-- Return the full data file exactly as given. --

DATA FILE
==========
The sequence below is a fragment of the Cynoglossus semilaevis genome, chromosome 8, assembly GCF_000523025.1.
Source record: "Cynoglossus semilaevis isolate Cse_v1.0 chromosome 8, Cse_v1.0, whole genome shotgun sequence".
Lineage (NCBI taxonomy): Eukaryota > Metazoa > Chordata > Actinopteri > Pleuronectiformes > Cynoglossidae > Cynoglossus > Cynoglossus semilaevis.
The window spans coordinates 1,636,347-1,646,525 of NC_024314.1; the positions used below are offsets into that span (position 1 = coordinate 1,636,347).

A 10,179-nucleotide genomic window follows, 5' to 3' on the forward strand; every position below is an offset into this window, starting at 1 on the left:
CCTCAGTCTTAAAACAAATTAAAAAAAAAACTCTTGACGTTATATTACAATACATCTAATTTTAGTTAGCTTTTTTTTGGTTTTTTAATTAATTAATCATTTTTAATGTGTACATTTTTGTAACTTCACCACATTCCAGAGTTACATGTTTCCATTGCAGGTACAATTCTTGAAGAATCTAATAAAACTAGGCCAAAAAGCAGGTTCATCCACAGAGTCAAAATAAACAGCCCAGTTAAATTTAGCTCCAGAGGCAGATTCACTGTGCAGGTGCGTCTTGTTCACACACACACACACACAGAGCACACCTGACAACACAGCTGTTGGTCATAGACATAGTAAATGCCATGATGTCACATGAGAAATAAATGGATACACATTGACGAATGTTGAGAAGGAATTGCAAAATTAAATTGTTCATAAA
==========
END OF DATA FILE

The sequence below is a fragment of the Cynoglossus semilaevis genome, chromosome 8, assembly GCF_000523025.1.
Source record: "Cynoglossus semilaevis isolate Cse_v1.0 chromosome 8, Cse_v1.0, whole genome shotgun sequence".
Lineage (NCBI taxonomy): Eukaryota > Metazoa > Chordata > Actinopteri > Pleuronectiformes > Cynoglossidae > Cynoglossus > Cynoglossus semilaevis.
The window spans coordinates 1,636,347-1,646,525 of NC_024314.1; the positions used below are offsets into that span (position 1 = coordinate 1,636,347).

A 10,179-nucleotide genomic window follows, 5' to 3' on the forward strand; every position below is an offset into this window, starting at 1 on the left:
CCTCAGTCTTAAAACAAATTAAAAAAAAAACTCTTGACGTTATATTACAATACATCTAATTTTAGTTAGCTTTTTTTTGGTTTTTTAATTAATTAATCATTTTTAATGTGTACATTTTTGTAACTTCACCACATTCCAGAGTTACATGTTTCCATTGCAGGTACAATTCTTGAAGAATCTAATAAAACTAGGCCAAAAAGCAGGTTCATCCACAGAGTCAAAATAAACAGCCCAGTTAAATTTAGCTCCAGAGGCAGATTCACTGTGCAGGTGCGTCTTGTTCACACACACACACACACAGAGCACACCTGACAACACAGCTGTTGGTCATAGACATAGTAAATGCCATGATGTCACATGAGAAATAAATGGATACACATTGACGAATGTTGAGAAGGAATTGCAAAATTAAATTGTTCATAAA